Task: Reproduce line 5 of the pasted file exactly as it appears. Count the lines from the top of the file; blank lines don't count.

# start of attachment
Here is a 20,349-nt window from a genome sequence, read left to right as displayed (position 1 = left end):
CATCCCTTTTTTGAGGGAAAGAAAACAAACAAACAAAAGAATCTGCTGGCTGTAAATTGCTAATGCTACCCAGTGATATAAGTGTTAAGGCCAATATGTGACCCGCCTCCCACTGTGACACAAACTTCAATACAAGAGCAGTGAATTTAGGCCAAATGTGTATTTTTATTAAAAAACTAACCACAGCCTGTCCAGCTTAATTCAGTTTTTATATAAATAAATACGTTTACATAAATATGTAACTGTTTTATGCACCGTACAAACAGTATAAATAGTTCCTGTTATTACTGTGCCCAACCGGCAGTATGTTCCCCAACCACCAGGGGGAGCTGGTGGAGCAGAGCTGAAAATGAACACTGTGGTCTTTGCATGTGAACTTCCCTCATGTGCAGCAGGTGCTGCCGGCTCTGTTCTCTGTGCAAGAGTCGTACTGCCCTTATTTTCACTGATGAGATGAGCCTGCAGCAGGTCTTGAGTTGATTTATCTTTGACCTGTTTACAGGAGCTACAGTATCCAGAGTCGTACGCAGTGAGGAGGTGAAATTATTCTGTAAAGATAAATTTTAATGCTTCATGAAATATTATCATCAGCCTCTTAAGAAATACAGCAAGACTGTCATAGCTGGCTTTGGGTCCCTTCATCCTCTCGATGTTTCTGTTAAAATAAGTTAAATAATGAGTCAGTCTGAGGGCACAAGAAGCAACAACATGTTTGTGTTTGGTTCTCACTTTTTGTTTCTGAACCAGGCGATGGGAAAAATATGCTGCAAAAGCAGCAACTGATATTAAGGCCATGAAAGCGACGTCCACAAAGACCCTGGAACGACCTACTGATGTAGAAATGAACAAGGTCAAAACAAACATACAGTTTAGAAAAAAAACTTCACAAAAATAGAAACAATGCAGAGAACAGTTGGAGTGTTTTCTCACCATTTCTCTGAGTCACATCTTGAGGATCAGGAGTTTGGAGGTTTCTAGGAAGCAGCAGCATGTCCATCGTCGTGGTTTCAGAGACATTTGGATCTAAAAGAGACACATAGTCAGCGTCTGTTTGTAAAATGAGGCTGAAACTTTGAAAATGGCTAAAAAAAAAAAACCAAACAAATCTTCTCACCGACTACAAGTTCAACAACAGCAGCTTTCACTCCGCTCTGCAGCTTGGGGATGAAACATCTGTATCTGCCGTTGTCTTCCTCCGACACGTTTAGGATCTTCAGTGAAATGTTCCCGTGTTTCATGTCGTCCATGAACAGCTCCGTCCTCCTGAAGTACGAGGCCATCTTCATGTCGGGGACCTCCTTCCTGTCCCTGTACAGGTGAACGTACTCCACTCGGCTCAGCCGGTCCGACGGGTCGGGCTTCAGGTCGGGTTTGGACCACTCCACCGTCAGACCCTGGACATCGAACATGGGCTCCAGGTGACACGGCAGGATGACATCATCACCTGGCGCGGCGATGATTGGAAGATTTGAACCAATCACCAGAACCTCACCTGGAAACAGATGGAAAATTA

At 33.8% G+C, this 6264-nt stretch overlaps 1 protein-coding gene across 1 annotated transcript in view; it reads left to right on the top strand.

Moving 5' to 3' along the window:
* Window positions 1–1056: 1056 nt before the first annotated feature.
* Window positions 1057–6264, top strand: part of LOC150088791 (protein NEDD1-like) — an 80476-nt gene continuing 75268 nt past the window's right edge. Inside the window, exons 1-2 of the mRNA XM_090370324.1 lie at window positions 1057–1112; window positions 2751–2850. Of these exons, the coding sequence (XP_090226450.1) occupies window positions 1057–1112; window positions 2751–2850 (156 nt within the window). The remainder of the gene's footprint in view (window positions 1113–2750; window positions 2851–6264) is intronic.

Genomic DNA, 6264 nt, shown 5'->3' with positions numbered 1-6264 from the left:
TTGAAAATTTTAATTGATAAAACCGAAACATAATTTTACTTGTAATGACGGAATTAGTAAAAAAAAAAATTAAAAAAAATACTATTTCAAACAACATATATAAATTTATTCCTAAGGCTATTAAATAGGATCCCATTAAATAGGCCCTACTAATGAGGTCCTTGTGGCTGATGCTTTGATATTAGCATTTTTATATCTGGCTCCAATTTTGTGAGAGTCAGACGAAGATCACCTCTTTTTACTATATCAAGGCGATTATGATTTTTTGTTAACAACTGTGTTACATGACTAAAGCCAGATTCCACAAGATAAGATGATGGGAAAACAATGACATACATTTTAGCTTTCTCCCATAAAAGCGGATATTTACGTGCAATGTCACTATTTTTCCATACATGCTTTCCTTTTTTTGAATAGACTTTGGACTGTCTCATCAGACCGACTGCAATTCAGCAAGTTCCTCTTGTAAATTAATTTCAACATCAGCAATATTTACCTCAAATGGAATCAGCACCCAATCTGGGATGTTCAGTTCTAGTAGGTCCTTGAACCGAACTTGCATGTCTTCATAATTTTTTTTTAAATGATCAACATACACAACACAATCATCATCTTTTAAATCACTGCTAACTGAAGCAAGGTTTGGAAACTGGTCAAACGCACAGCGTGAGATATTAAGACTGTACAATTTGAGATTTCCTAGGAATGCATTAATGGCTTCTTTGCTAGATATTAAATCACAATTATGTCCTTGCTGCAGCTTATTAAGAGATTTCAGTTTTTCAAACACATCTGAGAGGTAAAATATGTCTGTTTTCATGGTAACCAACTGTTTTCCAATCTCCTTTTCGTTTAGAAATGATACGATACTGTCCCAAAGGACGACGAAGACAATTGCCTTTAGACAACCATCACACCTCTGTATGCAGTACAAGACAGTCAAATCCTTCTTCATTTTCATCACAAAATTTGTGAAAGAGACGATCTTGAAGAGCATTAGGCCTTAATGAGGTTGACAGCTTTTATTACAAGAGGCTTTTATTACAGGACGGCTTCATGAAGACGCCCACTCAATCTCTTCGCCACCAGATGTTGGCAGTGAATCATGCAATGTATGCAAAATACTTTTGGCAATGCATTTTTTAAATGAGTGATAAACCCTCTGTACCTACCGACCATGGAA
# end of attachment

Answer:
* Window positions 1–1056: 1056 nt before the first annotated feature.